When pastry chef Dominique Ansel introduced the "cronut" at his New York City bakery just a month ago, was he aware of the feeding frenzy he would create?
The love child of a doughnut and a croissant, the pastry became a viral hit, with daily demand far exceeding supply. The little bakery has posted instructions for snagging a cronut, which suggests waiting in line two hours before the bakery opens at 8 a.m. weekdays. (Though it does admit that if you get in line prior to 7:15 a.m., you have a good chance of scoring.) You can order up to a half-dozen two weeks in advance (though the list is currently full). You can also pay "cronut scalpers" who, for about $40, will get you one (delivery in Manhattan is thrown into the "deal").
Or you can drive to Red the Steakhouse and get a fresh batch made personally by executive chef Peter Vauthy.
Vauthy is launching his own version of this taste sensation, the "kronut kruller," tonight at both locations in Miami Beach and Boca Raton.
The kronut kruller begins with the same basic ingredients in a croissant: flour, milk, sugar, yeast, and butter. After the dough is formed, it has to rest several times to develop multiple layers. More butter is added (and some more). The process takes about three days. Once the desired number of layers is achieved, the dough is cut, formed into a doughnut, and fried. The remaining dough is made into doughnut holes.
Kronut krullers are served three ways at Red the Steakhouse: the classic, a powdered-sugar hole, and a dark-rum creme-filled with a brown-butter maple glaze. A serving, $10, is far cheaper than having some person of dubious intent FedEx you one from New York.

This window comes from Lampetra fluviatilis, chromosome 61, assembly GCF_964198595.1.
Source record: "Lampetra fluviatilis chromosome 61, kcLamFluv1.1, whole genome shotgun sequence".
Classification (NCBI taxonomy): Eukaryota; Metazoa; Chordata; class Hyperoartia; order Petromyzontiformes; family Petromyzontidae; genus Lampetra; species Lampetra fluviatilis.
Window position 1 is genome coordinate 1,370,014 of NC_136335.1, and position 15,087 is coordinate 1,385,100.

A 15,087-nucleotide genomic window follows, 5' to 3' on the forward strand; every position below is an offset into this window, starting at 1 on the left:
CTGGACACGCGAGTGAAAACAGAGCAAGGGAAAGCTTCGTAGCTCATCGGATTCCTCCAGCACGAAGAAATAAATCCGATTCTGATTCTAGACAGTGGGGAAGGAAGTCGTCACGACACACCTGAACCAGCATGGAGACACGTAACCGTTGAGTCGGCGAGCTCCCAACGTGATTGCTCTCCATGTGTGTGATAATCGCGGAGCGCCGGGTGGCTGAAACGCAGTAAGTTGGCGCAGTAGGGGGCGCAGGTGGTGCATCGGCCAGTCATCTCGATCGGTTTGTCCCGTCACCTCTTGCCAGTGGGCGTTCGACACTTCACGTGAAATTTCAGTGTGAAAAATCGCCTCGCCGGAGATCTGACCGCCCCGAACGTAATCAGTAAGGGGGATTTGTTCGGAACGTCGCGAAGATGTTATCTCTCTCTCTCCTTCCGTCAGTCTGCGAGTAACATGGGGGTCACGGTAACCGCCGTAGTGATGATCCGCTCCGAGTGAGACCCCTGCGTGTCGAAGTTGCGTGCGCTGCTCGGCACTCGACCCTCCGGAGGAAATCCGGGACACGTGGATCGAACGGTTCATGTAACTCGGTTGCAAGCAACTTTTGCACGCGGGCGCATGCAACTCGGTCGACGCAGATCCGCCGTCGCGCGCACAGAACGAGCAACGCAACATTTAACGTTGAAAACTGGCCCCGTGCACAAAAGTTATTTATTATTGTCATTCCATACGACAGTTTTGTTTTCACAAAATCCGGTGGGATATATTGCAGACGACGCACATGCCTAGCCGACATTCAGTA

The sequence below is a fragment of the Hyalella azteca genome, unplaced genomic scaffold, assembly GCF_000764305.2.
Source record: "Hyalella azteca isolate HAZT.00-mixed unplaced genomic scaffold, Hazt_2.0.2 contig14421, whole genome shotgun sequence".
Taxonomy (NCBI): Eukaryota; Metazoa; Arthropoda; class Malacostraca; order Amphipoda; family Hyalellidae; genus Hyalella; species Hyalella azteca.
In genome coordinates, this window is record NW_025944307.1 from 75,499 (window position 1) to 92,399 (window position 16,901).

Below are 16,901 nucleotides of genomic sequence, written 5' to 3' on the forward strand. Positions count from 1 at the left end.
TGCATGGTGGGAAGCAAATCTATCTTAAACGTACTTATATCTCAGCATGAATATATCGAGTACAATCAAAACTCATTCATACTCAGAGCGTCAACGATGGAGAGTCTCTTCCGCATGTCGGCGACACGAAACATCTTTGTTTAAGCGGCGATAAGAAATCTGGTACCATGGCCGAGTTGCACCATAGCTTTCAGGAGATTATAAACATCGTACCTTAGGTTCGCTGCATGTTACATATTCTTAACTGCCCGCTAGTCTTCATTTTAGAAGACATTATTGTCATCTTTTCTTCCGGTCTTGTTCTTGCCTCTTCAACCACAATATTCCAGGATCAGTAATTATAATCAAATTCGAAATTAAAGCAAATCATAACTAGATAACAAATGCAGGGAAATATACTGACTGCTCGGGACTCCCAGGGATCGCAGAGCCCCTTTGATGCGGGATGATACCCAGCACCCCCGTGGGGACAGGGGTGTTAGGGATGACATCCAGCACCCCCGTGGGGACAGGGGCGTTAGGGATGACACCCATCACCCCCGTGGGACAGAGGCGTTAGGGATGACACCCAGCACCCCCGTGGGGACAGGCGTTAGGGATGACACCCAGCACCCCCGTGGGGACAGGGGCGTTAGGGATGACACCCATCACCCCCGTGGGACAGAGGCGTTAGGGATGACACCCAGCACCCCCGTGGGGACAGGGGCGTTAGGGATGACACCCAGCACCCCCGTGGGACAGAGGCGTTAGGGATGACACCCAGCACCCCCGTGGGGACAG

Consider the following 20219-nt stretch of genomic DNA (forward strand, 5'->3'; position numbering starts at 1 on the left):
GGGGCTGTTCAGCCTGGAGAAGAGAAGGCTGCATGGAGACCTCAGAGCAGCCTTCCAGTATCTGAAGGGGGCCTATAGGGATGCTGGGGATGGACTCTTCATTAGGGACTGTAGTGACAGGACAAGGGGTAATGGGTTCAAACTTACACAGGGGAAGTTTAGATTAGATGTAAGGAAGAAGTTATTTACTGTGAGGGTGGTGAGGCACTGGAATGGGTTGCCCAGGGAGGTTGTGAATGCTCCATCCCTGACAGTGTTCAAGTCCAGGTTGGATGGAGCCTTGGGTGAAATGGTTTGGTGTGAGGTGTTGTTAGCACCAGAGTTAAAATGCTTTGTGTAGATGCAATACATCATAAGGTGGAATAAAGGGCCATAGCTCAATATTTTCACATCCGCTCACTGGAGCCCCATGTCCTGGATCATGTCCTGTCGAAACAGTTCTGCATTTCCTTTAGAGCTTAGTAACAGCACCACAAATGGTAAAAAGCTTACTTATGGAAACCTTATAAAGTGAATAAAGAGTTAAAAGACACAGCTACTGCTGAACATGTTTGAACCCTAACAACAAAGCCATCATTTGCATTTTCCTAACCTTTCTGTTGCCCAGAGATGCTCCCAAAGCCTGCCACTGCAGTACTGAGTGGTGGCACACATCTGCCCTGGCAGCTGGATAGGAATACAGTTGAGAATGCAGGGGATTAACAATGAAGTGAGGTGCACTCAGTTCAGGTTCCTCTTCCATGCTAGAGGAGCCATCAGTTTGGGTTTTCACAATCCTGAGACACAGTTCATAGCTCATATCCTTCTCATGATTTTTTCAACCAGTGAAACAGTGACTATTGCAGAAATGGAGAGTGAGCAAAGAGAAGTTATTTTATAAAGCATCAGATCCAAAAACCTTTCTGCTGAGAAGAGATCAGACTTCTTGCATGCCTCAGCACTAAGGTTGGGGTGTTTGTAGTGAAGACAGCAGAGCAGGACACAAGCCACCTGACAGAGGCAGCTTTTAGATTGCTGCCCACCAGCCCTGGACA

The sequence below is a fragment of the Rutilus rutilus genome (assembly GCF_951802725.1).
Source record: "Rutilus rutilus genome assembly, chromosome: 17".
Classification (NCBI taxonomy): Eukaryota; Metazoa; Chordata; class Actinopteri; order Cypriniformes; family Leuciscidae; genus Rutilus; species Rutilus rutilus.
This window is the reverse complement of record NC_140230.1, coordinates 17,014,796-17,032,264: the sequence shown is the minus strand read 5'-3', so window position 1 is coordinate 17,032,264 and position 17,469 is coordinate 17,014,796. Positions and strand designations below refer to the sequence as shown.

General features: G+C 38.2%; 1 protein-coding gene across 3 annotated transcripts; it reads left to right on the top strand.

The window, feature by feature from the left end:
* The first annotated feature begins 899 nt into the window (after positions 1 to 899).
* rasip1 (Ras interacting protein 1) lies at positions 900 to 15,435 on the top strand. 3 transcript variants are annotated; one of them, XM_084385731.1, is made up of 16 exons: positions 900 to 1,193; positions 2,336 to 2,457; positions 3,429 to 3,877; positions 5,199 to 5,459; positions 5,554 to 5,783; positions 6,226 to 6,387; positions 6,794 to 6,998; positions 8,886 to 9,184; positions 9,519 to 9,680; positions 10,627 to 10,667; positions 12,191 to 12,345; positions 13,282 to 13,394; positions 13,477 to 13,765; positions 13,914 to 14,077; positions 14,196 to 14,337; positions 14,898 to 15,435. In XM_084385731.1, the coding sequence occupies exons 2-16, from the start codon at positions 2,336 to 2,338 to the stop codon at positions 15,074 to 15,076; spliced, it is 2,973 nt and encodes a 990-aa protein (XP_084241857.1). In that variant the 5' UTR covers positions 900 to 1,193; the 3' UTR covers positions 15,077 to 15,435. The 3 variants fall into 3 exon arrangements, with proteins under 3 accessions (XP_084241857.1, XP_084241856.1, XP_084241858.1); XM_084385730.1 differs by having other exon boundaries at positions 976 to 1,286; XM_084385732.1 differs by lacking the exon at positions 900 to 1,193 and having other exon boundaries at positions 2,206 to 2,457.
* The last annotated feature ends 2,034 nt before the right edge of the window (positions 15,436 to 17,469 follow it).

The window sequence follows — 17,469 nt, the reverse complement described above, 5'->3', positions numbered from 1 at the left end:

Short Order tried the kronut krullers last evening, and they are everything you imagined -- and more. They're buttery like a croissant and rich like a doughnut, though not as heavy or sweet. More sophisticated, lighter, nearly savory, the kronut is worth the hype.
Our favorite is the classic, and the rum creme glazed a close runner up for our heart (which, by the way, really appreciated the buttery jolt that was sent directly to its connecting arteries). Like anything, the kronut is meant to be enjoyed in moderation -- even though our little party didn't quite get that memo, because the two portions that arrived were gone in a flash -- all in the name of research.
Chef Vauthy said he loves to play with his food, which is why he was intrigued with making his own spin on the pastry. "I love to create meals with a twist, like preparing wet-and-dry-aged beef ribs as a play on a traditional barbecue, or making a Wellington with foie gras. The kronut sounded like a fun project."
Asked why he thought there was such a fuss over this mashup of treats, Vauthy replied, "Who doesn't like a doughnut?"
The real question is: "Who doesn't love a kronut?"
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